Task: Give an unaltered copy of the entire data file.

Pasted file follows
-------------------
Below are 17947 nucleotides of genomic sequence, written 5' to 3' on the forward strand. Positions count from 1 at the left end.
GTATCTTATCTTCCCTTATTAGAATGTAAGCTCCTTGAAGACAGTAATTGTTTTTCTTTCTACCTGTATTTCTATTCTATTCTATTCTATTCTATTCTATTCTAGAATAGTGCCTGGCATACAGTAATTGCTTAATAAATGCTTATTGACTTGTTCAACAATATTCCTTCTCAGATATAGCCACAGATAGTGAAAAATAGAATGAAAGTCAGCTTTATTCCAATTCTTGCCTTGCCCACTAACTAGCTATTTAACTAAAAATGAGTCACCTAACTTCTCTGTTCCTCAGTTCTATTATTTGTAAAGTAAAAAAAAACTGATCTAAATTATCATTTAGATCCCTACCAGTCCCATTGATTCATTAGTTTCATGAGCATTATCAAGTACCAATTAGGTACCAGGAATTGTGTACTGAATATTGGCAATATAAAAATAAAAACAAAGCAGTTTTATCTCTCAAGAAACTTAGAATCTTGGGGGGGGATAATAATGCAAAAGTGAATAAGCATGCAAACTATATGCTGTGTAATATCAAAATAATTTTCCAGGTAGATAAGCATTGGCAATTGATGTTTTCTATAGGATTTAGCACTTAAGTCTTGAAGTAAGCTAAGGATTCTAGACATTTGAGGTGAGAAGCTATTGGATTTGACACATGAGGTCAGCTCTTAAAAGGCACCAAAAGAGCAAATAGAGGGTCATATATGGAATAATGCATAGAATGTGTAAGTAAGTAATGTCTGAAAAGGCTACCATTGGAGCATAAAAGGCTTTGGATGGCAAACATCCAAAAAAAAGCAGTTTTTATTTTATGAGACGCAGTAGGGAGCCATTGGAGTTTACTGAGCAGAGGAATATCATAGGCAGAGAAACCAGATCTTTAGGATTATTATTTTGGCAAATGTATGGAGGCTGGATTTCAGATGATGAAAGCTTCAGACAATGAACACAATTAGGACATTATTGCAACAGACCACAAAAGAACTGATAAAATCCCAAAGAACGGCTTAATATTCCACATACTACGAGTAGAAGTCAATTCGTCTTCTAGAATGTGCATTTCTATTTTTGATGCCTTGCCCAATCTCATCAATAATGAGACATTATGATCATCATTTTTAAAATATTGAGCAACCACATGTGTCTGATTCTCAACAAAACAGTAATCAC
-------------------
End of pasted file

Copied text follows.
Below are 17947 nucleotides of genomic sequence, written 5' to 3' on the forward strand. Positions count from 1 at the left end.
GTATCTTATCTTCCCTTATTAGAATGTAAGCTCCTTGAAGACAGTAATTGTTTTTCTTTCTACCTGTATTTCTATTCTATTCTATTCTATTCTATTCTATTCTAGAATAGTGCCTGGCATACAGTAATTGCTTAATAAATGCTTATTGACTTGTTCAACAATATTCCTTCTCAGATATAGCCACAGATAGTGAAAAATAGAATGAAAGTCAGCTTTATTCCAATTCTTGCCTTGCCCACTAACTAGCTATTTAACTAAAAATGAGTCACCTAACTTCTCTGTTCCTCAGTTCTATTATTTGTAAAGTAAAAAAAAACTGATCTAAATTATCATTTAGATCCCTACCAGTCCCATTGATTCATTAGTTTCATGAGCATTATCAAGTACCAATTAGGTACCAGGAATTGTGTACTGAATATTGGCAATATAAAAATAAAAACAAAGCAGTTTTATCTCTCAAGAAACTTAGAATCTTGGGGGGGGATAATAATGCAAAAGTGAATAAGCATGCAAACTATATGCTGTGTAATATCAAAATAATTTTCCAGGTAGATAAGCATTGGCAATTGATGTTTTCTATAGGATTTAGCACTTAAGTCTTGAAGTAAGCTAAGGATTCTAGACATTTGAGGTGAGAAGCTATTGGATTTGACACATGAGGTCAGCTCTTAAAAGGCACCAAAAGAGCAAATAGAGGGTCATATATGGAATAATGCATAGAATGTGTAAGTAAGTAATGTCTGAAAAGGCTACCATTGGAGCATAAAAGGCTTTGGATGGCAAACATCCAAAAAAAAGCAGTTTTTATTTTATGAGACGCAGTAGGGAGCCATTGGAGTTTACTGAGCAGAGGAATATCATAGGCAGAGAAACCAGATCTTTAGGATTATTATTTTGGCAAATGTATGGAGGCTGGATTTCAGATGATGAAAGCTTCAGACAATGAACACAATTAGGACATTATTGCAACAGACCACAAAAGAACTGATAAAATCCCAAAGAACGGCTTAATATTCCACATACTACGAGTAGAAGTCAATTCGTCTTCTAGAATGTGCATTTCTATTTTTGATGCCTTGCCCAATCTCATCAATAATGAGACATTATGATCATCATTTTTAAAATATTGAGCAACCACATGTGTCTGATTCTCAACAAAACAGTAATCAC